Here are my main takeaways from the first two webinars in the series.

Key Takeaways from Part 1 

It is crucial to understand filtering in the context of RFID systems

The nature of RF signals means that they can go through walls and various other materials. A RAIN RFID reader can read a large number of tags simultaneously and without a line of sight, which is, in comparison, required for reading barcodes. For example, when you are inventorying tagged items in storage, your system could be reading tags behind a wall that should not be included in your inventory. Setting up tag filtering correctly ensures that your application works accurately, and that requires following proper data encoding processes. 

There are 9 RFID tags on the wall, but the reader found 54 tags.

There is no “one size fits for all” RAIN tag

What do you need to know about RAIN RFID tags when looking for a tag for your customer? The difference between a barcode label and an RFID label is that the RFID label includes an IC (microchip) and an antenna. Together the IC and the antenna make up an RFID inlay. There are lots of different IC models out there and the type of IC defines what kind of and how much data can be encoded in the tag. The antenna model defines how far the label can be read. Knowing your solution requirements, physical factors such as the label size and item materials, and use cases and data requirements are necessary for finding the best tag for your solution.

Do not use a proprietary numbering system

Keeping the importance of filtering in mind, it is crucial to understand the basics of RAIN RFID encoding systems, i.e., how you are putting data into a tag. There are three data standard families available for RAIN RFID tag encoding

Following one of the established data standards ensures there won’t be issues with tag filtering (and application errors) along the road.

The fourth option is to use your own proprietary encoding systems – Please do not do it! Or if you do, you need to “wrap” your system within the ISO standard or the RAIN numbering system.

Selecting the data standard to use often depends on your customer or the industry you are operating in. Some customers may mandate that you use a specific standard, and many industries have a mandated or de-facto standard in use to ensure interoperability.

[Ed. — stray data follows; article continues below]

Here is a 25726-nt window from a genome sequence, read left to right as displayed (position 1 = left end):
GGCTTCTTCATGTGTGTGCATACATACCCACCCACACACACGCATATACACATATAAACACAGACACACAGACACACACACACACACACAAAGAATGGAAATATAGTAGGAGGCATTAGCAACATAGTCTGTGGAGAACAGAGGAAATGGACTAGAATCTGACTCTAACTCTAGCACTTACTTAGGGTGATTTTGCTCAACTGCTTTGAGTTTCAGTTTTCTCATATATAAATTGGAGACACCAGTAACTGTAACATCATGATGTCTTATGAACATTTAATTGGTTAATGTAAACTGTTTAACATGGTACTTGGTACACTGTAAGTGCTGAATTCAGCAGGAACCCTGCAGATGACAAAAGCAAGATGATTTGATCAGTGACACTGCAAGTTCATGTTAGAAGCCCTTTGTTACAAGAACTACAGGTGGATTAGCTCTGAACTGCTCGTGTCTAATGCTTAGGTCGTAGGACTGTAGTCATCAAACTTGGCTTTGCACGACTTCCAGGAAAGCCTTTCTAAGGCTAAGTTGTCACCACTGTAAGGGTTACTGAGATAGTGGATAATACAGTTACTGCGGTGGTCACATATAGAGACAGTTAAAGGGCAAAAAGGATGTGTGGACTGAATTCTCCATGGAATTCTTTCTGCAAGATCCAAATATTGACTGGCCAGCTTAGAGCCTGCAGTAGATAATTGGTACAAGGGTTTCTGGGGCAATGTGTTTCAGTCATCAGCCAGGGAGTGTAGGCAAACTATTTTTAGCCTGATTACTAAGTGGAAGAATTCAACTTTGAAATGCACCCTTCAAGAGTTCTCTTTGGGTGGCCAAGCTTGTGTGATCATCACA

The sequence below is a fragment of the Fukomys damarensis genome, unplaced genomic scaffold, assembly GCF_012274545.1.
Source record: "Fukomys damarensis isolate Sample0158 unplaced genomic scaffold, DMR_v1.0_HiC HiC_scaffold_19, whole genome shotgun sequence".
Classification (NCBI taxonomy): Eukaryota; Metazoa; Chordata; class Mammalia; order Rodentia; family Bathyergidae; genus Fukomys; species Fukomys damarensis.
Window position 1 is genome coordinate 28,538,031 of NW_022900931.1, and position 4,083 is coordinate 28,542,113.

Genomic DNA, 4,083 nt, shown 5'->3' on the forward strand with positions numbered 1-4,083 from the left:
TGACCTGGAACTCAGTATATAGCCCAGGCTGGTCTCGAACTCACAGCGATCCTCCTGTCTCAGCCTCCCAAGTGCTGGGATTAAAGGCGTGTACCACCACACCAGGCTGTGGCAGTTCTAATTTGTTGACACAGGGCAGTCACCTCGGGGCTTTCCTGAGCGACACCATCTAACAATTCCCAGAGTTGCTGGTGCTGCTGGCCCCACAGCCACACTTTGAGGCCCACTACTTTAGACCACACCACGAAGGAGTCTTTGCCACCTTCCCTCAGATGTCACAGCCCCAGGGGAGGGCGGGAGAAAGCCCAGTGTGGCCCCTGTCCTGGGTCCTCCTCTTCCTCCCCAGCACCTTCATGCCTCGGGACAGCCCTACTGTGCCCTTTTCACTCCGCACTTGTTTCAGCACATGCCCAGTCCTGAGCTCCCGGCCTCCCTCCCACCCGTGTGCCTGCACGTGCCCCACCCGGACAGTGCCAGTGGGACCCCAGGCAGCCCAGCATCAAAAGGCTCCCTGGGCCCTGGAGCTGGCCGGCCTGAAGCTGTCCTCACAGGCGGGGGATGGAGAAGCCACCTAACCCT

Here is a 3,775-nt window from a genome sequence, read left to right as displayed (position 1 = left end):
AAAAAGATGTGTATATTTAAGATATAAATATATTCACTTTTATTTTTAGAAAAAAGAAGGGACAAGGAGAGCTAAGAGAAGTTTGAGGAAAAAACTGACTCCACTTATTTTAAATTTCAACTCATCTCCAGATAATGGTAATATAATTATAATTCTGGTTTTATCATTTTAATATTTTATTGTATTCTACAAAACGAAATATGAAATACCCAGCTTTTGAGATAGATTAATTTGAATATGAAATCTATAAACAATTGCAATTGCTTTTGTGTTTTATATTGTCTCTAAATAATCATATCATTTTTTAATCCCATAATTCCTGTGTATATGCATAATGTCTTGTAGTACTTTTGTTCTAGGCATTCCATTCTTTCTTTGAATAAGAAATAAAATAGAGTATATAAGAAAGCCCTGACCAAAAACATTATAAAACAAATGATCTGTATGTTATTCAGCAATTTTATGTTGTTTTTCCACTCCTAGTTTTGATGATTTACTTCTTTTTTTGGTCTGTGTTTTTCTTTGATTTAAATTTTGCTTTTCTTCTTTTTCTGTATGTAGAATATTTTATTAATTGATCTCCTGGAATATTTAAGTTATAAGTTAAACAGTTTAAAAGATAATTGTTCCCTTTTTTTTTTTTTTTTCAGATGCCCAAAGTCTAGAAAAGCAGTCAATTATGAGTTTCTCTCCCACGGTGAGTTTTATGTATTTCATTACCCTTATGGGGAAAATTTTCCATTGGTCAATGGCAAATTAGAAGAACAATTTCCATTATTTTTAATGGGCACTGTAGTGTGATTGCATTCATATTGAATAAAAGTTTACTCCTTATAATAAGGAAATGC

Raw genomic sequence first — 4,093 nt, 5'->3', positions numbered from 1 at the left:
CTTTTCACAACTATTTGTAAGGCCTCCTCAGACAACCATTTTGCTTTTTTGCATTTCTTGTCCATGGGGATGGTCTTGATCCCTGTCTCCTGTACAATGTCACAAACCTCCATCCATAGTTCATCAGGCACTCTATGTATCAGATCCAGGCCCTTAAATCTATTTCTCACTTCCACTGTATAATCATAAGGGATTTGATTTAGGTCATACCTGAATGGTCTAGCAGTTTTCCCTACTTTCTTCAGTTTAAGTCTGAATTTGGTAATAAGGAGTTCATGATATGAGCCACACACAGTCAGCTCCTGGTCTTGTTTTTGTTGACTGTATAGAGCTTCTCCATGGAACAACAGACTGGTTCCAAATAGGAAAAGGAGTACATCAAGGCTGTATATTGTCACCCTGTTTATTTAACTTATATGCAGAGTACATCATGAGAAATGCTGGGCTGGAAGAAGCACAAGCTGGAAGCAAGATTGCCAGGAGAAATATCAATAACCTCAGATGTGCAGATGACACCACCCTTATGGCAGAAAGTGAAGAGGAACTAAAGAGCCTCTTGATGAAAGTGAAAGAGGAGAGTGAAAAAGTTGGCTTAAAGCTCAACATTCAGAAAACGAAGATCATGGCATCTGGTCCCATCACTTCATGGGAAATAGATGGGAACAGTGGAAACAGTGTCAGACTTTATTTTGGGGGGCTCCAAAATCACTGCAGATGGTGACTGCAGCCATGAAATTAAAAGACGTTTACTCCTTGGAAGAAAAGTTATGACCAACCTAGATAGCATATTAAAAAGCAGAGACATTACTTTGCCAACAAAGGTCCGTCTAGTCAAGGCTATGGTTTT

Above are my key learnings of Part 1, but many more topics and details were discussed. Watch the webinar to learn more about each of the data standard families, including the structure of the different numbering systems and example use cases, as well as the basics of data security. Webinar part two dives deeper into the standard selection process and the specific advantages of the different standards.

Key Takeaways from Part 2

Label Manufacturing Process

The label manufacturing process includes three steps. In the first step, the IC is attached to the antenna, creating an inlay. In the second step, the inlays are converted in a common backing material called a liner, creating a blank label. In the third step, data is printed on and encoded into the label, creating a finished label.

While the process itself is simple, the manufacturing machines are quite complex. Watch the webinar to learn more ›

Encoding Equipment Types and Process

The suitable type of encoding equipment depends on the volume of tags that need to be encoded. The more sophisticated machines that can process high volumes at high speed naturally come with a higher cost.

An RFID reader can be used as an encoder but it is not an efficient permanent solution.

An RFID printer is purpose-built for encoding and is best suitable for small rolls and batches. They can be affordable and process up to some thousands of labels per hour.

High throughput personalization machines can take in larger rolls and process up to one hundred thousand tags per hour, but they also come with a higher cost.

And finally, encoding can also be integrated into product production or packaging lines.

Watch the webinar recording to dive deeper into the IC selection factors, encoding process steps, RAIN tag memory details, as well as tag locking and passwords – ensuring the right data is encoded in the right way.

The Personalization Process

The personalization process includes both printing data on the label and encoding the tags. The printed data can be the same data that’s in the RFID tag or include additional information. 

High throughput personalization lines often process labels in successive stations. Combining the print and encoding in a high-speed personalization process requires accurate triggering for all the steps and making sure the stations match the process flow.

An example of personalization stations in a high throughput personalization process.

Using an RFID printer for personalization is a good option for smaller-scale projects. An RFID printer prints the barcode and other designed details on the label as well as encodes and verifies the RAIN tag data.

Part 3: RAIN RFID Tag Selection and Sourcing

Learn the most important aspects of label selection and sourcing, including label specifications, supplier selection, and delivery format.